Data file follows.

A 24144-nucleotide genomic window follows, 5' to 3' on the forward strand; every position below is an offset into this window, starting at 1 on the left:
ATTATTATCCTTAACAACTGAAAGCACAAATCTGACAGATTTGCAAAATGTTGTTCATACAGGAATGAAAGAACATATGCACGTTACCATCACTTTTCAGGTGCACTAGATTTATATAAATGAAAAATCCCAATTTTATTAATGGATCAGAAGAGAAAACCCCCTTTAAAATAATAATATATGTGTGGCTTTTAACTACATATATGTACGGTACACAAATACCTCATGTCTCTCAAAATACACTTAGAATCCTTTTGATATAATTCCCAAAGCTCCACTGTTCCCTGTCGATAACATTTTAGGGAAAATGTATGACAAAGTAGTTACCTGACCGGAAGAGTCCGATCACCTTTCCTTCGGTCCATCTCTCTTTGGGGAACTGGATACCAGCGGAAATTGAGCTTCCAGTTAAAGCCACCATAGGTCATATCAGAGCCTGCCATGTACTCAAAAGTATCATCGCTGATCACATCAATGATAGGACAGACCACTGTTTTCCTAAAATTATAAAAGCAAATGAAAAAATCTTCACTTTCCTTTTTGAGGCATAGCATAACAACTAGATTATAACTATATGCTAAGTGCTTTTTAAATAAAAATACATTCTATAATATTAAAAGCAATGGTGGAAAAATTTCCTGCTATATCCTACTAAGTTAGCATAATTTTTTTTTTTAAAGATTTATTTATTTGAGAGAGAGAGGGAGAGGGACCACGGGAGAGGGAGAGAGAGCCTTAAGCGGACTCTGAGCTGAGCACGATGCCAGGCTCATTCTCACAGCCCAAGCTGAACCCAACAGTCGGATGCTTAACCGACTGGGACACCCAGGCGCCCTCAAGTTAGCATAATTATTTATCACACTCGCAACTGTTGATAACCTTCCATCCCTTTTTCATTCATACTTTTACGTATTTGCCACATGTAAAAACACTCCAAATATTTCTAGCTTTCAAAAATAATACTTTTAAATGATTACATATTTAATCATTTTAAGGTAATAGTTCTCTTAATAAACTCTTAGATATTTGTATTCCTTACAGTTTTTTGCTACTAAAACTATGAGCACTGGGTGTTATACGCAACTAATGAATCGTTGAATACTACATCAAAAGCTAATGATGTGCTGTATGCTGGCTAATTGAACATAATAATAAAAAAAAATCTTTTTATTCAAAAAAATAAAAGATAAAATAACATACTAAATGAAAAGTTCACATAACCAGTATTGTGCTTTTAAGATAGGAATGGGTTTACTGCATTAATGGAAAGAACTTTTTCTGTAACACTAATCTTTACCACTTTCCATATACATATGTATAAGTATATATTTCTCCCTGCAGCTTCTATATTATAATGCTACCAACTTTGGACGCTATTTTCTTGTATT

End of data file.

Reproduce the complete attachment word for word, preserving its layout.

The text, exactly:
A 24144-nucleotide genomic window follows, 5' to 3' on the forward strand; every position below is an offset into this window, starting at 1 on the left:
ATTATTATCCTTAACAACTGAAAGCACAAATCTGACAGATTTGCAAAATGTTGTTCATACAGGAATGAAAGAACATATGCACGTTACCATCACTTTTCAGGTGCACTAGATTTATATAAATGAAAAATCCCAATTTTATTAATGGATCAGAAGAGAAAACCCCCTTTAAAATAATAATATATGTGTGGCTTTTAACTACATATATGTACGGTACACAAATACCTCATGTCTCTCAAAATACACTTAGAATCCTTTTGATATAATTCCCAAAGCTCCACTGTTCCCTGTCGATAACATTTTAGGGAAAATGTATGACAAAGTAGTTACCTGACCGGAAGAGTCCGATCACCTTTCCTTCGGTCCATCTCTCTTTGGGGAACTGGATACCAGCGGAAATTGAGCTTCCAGTTAAAGCCACCATAGGTCATATCAGAGCCTGCCATGTACTCAAAAGTATCATCGCTGATCACATCAATGATAGGACAGACCACTGTTTTCCTAAAATTATAAAAGCAAATGAAAAAATCTTCACTTTCCTTTTTGAGGCATAGCATAACAACTAGATTATAACTATATGCTAAGTGCTTTTTAAATAAAAATACATTCTATAATATTAAAAGCAATGGTGGAAAAATTTCCTGCTATATCCTACTAAGTTAGCATAATTTTTTTTTTTAAAGATTTATTTATTTGAGAGAGAGAGGGAGAGGGACCACGGGAGAGGGAGAGAGAGCCTTAAGCGGACTCTGAGCTGAGCACGATGCCAGGCTCATTCTCACAGCCCAAGCTGAACCCAACAGTCGGATGCTTAACCGACTGGGACACCCAGGCGCCCTCAAGTTAGCATAATTATTTATCACACTCGCAACTGTTGATAACCTTCCATCCCTTTTTCATTCATACTTTTACGTATTTGCCACATGTAAAAACACTCCAAATATTTCTAGCTTTCAAAAATAATACTTTTAAATGATTACATATTTAATCATTTTAAGGTAATAGTTCTCTTAATAAACTCTTAGATATTTGTATTCCTTACAGTTTTTTGCTACTAAAACTATGAGCACTGGGTGTTATACGCAACTAATGAATCGTTGAATACTACATCAAAAGCTAATGATGTGCTGTATGCTGGCTAATTGAACATAATAATAAAAAAAAATCTTTTTATTCAAAAAAATAAAAGATAAAATAACATACTAAATGAAAAGTTCACATAACCAGTATTGTGCTTTTAAGATAGGAATGGGTTTACTGCATTAATGGAAAGAACTTTTTCTGTAACACTAATCTTTACCACTTTCCATATACATATGTATAAGTATATATTTCTCCCTGCAGCTTCTATATTATAATGCTACCAACTTTGGACGCTATTTTCTTGTATT